School kids have the opportunity to try Nordic skis in Preschool classes, elementary school programs thru the Granby Rec Department or Fraser Valley Metro Rec District, East Grand Middle Schol, Middle Park high School. Various competitive programs are available for either once a week, weekends, and full time programs that can prepare kids for advanced competition. Adaptive programs through National Sports Center for the Disabled round out available programs.
Nordic centers and ranches provide lodging, restaurants and groomed trails all available on location from the higher dollar to the less-expensive family lodging. Some great social or snowmobile-packed trails are available right at the trailheads in towns and along Hwy 40, the main road through Grand County. Lower valley flatter terrain trails are mixed with more rigorous rolling ups and downs or you can skin up the peaks to the Continental Divide. The backcountry offers unlimited access to incredible vistas and acres of unbroken powder.
The Grand Nordic Ski Club, a non-profit club founded in 1993, has a mission to serve the Nordic community of Grand County by providing educational, recreational, and social opportunities in Nordic skiing. The club sponsors the Annual Nordic Swap usually the last Friday in October each year as well as offers discounts to its members at most Nordic Centers and shops. One unique offering is sponsoring three free lessons each year – one at each of the major Nordic Centers SMR, Devils Thumb, and Grand Lake Nordic Center. The lessons are free to anyone and include both Classic and Skate style beginner-intermediate-and advanced levels as well as children’s classic-skate-and never-ever. The club member advantage is that the club includes equipment rentals and trail pass for each member. Membership is currently priced at $25.00 for an individual, $40.00 per family, $100.00 for business membership (including up to 3 employee memberships with benefits) and special rate of $10.0 for youth 18 and under and seniors 70 and older. Membership form is available online at www.grandnordic.org, club brochures or by calling 970-887-0547. One of the Club’s biggest functions is to raise money to support youth skiing in Grand County in the form of free lessons, scholarships, and youth race development programs.
Grand Nordic hosts fundraising events throughout the winter, including the Nordic Ski Swap, this year at Snow Mountain Ranch upstairs above the Nordic Center on Friday, October 27th 6-8:00 pm. Those with gear and clothing to sell should show up at 5:00 pm to get checked in. The Nordic center will be selling equipment also, and 20% of all proceeds go to Grand Nordic. Donations of gear will be taken also that will be distributed to the kids Nordic programs. Please bring a dessert to share!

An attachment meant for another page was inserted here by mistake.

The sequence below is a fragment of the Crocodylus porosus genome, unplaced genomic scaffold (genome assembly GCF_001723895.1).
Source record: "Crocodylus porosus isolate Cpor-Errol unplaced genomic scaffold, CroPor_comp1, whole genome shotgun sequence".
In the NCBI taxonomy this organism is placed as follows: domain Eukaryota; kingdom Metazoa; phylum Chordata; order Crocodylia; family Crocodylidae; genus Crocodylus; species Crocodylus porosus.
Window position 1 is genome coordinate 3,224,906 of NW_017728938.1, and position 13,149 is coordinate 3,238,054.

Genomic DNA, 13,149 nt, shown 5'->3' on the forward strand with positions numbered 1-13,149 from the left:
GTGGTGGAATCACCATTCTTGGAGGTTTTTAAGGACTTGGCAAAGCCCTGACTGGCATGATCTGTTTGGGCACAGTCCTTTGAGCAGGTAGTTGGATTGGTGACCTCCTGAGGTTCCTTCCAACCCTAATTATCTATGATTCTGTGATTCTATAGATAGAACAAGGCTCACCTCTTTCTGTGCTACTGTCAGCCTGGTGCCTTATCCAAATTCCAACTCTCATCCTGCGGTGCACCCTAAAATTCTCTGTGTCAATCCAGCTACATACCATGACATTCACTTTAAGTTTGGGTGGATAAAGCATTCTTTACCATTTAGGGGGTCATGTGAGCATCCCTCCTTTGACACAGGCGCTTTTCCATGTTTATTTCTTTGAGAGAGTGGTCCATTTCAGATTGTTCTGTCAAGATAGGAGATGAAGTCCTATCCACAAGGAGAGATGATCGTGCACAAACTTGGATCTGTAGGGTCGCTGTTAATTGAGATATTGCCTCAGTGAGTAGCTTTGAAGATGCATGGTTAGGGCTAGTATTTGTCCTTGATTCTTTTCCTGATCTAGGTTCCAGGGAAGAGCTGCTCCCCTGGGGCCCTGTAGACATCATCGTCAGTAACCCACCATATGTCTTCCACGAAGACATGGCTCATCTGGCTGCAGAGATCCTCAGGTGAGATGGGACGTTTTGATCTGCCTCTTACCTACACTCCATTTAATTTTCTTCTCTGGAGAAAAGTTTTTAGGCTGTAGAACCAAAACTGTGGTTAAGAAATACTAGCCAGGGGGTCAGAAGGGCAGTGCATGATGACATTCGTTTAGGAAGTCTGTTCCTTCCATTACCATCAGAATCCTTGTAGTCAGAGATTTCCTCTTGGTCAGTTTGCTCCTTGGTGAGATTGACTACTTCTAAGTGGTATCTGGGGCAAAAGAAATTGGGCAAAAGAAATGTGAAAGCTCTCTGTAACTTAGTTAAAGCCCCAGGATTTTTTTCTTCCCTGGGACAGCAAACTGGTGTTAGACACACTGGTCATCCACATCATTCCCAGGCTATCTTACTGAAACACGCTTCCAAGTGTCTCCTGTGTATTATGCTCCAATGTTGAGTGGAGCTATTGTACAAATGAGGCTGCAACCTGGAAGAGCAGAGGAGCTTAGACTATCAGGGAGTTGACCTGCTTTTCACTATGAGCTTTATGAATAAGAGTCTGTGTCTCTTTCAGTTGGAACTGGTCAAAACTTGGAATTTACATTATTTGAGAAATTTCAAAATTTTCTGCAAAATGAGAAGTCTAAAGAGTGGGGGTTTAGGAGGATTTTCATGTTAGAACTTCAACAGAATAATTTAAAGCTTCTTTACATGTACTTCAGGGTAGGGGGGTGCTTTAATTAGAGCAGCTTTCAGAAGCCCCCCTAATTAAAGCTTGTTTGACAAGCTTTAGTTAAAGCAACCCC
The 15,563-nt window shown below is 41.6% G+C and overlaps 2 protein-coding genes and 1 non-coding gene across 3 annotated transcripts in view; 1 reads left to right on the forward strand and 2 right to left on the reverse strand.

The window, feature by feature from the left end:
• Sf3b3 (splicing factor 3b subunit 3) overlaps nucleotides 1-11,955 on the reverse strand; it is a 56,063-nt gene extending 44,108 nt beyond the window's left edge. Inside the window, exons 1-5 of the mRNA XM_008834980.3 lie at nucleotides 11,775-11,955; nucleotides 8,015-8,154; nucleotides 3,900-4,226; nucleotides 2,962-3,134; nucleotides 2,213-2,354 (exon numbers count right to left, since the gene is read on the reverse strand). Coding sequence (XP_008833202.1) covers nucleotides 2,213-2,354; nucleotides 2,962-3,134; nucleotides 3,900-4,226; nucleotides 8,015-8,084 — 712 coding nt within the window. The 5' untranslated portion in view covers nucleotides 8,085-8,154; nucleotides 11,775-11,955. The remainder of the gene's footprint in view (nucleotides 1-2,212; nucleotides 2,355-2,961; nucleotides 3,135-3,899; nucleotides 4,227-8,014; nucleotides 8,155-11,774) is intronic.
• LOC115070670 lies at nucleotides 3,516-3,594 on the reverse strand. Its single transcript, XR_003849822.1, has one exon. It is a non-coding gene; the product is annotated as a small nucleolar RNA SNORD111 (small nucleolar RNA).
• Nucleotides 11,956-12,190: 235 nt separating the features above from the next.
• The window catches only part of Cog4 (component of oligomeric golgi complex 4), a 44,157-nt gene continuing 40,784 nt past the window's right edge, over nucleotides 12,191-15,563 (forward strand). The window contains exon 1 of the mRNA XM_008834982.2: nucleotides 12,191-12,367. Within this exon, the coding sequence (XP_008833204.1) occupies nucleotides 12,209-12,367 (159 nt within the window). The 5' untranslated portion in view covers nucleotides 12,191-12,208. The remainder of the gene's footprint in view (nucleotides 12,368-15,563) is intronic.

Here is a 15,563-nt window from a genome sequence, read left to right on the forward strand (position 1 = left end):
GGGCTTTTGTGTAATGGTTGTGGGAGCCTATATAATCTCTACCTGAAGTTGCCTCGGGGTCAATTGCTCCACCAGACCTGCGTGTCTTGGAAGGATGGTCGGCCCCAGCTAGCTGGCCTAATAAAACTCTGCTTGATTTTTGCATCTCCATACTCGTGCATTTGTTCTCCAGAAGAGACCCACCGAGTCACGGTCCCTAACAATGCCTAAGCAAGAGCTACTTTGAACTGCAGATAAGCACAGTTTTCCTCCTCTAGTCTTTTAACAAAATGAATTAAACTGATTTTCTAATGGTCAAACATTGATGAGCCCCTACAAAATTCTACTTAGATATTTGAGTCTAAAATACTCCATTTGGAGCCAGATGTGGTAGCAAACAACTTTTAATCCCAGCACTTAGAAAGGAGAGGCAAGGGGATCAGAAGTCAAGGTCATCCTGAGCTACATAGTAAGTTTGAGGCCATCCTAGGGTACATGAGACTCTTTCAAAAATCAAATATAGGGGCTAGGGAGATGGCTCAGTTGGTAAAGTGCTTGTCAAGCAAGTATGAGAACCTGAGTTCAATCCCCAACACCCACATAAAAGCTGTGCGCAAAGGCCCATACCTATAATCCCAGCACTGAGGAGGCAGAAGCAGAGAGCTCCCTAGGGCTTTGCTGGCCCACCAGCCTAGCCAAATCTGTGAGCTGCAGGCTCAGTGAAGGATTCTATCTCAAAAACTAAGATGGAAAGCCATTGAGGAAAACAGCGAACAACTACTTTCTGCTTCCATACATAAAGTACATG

Another big fundraiser is the Ranch2Ranch Ski Trek, in which skiers glide from Granby Ranch to the YMCA or the reverse and is usually held the first Saturday in February. The Club also provides free ski lessons and rentals, games, and nature activities for kids ages 5 to 10 at the Snow Mountain Ranch Nordic Center on Fridays from 1:00 to 2:30. This program starts in early January and goes through late February, and ends with a fun festival of racing and prizes. All dates and times of events will be posted on the Grand Nordic website, www.grandnordic.org , as they become available. Other races or events held at the various Nordic areas are also posted in the form of races, relays and treks. If you know of events that are not listed or have questions about website content, please send information to email@example.com or call 970-887-0547.
Grand County is the home of more Nordic opportunities than exist in most areas in the country. Our county-wide theme is “MORE K’S MORE DAYS” as we have more kilometers of both groomed or social or snowmobile-packed trails as well as the most consistent early and late skiable snow than anywhere in the USA. We have created a new website www.skigrandnordic.org that provides brief explanations and links to the various scheduled events, Nordic centers, ranches, free trails, and programs offered including adaptive, competitive, and school or youth programs. Nowhere else have we seen weekly backcountry reports that give an insight into the acres of backcountry exploring and current conditions available in Grand County. The website also includes weekly columns and Nordic News that appear in local newspapers offering tips and insights into the community and local Nordic opportunities.
If you are already a Nordic skier, you may discover that there are more opportunities than you knew of, and if you haven’t tried Nordic skiing yet, please join us for one of the most enjoyable ways to stay fit this winter!